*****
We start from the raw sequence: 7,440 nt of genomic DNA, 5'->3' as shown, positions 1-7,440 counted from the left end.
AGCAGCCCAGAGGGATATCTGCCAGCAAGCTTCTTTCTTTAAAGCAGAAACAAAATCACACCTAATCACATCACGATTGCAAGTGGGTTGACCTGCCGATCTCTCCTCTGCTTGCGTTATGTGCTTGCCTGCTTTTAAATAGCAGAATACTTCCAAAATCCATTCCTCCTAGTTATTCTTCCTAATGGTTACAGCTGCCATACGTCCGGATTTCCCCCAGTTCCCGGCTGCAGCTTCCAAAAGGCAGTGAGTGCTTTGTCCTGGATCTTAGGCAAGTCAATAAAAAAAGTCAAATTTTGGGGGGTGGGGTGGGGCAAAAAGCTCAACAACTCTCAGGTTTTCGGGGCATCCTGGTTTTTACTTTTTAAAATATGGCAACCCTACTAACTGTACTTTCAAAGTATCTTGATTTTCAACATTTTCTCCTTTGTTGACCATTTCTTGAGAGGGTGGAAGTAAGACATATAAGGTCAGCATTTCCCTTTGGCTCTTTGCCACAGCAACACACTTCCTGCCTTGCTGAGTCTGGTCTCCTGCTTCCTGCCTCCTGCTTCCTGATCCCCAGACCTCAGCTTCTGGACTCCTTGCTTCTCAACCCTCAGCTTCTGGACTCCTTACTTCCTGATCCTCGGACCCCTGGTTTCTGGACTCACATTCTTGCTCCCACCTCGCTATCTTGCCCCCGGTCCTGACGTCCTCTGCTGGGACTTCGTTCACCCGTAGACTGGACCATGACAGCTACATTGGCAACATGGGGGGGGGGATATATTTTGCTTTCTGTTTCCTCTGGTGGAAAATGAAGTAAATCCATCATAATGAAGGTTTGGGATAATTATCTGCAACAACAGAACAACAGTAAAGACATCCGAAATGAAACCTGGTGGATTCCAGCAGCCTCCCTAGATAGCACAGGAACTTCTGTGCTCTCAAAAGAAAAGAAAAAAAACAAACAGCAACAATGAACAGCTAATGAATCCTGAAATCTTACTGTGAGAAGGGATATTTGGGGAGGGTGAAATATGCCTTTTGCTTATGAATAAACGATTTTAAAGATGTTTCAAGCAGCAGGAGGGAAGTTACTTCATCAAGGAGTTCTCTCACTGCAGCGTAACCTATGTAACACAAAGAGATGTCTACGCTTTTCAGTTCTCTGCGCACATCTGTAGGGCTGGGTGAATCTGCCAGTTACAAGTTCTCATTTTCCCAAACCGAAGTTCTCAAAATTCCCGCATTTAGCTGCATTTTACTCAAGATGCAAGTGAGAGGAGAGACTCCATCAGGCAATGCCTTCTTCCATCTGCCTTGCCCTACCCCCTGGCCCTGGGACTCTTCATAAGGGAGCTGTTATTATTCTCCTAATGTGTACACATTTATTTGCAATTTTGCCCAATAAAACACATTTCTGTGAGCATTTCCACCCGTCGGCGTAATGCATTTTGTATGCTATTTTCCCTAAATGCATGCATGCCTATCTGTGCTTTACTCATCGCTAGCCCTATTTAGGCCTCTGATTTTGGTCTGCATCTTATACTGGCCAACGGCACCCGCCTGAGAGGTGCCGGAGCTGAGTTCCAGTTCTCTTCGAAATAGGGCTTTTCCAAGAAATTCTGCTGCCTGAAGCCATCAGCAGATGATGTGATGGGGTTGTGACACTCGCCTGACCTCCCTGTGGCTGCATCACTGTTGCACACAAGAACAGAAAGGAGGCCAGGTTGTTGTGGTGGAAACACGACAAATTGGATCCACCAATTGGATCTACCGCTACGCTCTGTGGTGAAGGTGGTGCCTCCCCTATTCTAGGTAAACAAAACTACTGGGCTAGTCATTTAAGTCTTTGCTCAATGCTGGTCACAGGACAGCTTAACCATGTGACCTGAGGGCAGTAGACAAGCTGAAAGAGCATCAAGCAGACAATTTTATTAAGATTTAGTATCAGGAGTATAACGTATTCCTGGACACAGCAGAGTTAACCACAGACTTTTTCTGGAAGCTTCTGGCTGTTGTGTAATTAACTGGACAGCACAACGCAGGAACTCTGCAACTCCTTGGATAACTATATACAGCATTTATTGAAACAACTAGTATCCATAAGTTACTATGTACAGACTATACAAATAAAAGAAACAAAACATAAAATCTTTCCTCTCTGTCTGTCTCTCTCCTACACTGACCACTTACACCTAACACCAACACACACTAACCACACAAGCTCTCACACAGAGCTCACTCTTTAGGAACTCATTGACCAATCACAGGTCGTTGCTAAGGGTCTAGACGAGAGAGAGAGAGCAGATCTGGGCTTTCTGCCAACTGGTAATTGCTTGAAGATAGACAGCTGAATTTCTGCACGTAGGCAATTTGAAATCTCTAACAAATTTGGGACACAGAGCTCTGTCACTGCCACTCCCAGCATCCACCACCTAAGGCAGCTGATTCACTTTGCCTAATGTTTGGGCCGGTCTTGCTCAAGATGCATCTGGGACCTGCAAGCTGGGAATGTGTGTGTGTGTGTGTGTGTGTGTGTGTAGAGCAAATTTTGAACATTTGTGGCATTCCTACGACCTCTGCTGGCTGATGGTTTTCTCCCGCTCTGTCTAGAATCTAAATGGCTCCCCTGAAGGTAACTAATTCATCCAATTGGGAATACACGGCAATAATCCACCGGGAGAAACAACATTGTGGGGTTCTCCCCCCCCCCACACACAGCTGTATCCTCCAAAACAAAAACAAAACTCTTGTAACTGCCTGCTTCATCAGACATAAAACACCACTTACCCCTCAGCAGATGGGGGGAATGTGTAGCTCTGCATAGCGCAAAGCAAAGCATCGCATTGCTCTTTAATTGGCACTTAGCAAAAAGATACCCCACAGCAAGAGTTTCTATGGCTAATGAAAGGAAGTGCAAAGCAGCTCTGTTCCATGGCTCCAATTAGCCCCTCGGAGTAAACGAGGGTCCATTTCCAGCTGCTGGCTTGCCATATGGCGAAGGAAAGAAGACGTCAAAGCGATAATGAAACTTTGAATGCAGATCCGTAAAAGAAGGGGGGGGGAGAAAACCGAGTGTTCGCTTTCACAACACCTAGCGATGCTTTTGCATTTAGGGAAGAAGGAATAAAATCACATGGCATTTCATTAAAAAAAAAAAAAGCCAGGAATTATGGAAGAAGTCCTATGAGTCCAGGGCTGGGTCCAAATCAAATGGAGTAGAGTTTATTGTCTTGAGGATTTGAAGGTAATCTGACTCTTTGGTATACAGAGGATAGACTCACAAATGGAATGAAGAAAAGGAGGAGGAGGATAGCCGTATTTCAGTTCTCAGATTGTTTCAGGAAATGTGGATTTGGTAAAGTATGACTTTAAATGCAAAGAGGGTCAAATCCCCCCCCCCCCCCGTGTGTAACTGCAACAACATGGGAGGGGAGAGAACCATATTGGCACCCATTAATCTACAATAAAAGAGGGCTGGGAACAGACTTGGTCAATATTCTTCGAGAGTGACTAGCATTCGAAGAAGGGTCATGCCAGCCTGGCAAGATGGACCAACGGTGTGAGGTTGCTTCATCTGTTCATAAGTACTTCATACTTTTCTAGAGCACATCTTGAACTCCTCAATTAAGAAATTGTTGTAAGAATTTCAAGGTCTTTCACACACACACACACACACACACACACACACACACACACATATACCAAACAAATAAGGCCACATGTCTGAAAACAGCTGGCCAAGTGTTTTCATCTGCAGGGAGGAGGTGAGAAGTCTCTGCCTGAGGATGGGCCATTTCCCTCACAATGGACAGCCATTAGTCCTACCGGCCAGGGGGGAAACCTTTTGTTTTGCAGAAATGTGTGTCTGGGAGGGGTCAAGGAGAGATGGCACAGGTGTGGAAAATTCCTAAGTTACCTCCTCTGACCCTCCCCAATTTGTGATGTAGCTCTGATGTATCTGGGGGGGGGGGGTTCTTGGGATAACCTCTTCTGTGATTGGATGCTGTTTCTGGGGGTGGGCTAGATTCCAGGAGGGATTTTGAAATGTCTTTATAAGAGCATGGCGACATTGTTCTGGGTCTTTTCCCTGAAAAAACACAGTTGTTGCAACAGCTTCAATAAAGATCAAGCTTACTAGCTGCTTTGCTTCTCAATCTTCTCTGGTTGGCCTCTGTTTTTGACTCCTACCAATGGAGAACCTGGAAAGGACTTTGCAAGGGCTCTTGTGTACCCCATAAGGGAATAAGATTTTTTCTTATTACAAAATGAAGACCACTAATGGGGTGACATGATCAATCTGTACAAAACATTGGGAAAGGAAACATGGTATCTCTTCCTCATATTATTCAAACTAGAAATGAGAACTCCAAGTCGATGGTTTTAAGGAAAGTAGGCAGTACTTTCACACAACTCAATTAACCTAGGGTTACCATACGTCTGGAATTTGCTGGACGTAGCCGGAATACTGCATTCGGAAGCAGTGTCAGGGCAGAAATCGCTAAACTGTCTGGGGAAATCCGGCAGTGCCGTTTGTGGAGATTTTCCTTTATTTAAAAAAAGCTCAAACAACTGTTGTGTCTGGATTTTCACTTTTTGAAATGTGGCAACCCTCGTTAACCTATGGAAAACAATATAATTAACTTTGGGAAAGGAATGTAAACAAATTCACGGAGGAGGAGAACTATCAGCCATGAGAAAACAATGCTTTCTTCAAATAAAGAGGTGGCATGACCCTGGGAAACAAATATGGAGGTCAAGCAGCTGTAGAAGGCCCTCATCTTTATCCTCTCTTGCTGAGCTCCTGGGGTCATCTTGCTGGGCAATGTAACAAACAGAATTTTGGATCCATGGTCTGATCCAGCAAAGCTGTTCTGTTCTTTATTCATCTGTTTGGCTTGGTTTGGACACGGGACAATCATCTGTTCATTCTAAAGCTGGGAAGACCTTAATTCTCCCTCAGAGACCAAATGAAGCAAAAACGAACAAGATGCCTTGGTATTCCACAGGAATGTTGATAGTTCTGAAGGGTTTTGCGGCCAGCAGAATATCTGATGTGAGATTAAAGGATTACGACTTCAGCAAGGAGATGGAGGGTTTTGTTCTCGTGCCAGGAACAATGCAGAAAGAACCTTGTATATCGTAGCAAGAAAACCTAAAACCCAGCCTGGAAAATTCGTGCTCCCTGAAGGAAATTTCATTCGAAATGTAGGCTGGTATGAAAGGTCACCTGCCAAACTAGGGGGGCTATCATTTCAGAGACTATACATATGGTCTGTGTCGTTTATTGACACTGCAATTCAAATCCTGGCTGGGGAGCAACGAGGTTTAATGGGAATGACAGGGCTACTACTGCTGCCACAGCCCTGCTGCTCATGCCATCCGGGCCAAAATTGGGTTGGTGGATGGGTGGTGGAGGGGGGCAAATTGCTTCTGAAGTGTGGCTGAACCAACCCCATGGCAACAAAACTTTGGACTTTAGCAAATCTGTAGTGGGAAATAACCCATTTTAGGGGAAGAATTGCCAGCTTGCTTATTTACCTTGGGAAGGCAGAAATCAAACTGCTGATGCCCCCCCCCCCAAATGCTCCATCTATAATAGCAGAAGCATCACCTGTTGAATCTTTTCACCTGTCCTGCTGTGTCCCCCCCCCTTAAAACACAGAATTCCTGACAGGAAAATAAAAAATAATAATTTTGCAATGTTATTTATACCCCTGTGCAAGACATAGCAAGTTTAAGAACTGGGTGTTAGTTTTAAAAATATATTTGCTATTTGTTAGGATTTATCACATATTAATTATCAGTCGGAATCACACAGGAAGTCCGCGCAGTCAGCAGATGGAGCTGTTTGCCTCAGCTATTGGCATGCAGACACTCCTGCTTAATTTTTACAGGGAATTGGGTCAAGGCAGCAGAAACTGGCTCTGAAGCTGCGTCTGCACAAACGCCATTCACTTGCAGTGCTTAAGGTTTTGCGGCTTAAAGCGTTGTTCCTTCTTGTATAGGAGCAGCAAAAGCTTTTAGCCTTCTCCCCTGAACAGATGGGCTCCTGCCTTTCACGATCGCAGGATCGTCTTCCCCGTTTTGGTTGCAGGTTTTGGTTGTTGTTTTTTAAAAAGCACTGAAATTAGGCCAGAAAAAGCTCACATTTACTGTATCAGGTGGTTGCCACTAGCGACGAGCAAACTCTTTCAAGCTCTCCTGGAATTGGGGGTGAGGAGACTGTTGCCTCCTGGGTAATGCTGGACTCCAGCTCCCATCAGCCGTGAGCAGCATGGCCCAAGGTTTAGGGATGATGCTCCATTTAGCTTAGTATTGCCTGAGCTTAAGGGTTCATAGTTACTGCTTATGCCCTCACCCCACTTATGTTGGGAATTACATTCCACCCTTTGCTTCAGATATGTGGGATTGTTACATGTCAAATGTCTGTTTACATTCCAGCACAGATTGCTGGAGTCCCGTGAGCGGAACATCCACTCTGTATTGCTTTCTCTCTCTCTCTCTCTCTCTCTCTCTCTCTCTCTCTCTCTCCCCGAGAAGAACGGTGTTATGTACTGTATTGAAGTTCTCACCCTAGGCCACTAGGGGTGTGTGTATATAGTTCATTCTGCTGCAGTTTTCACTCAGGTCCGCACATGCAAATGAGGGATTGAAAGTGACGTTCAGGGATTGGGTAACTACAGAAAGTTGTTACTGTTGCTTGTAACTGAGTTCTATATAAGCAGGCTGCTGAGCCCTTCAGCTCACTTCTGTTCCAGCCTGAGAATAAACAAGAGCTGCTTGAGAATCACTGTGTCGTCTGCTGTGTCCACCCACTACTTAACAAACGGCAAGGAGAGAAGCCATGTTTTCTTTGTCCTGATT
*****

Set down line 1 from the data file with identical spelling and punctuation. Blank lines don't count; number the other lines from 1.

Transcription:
We start from the raw sequence: 7,440 nt of genomic DNA, 5'->3' as shown, positions 1-7,440 counted from the left end.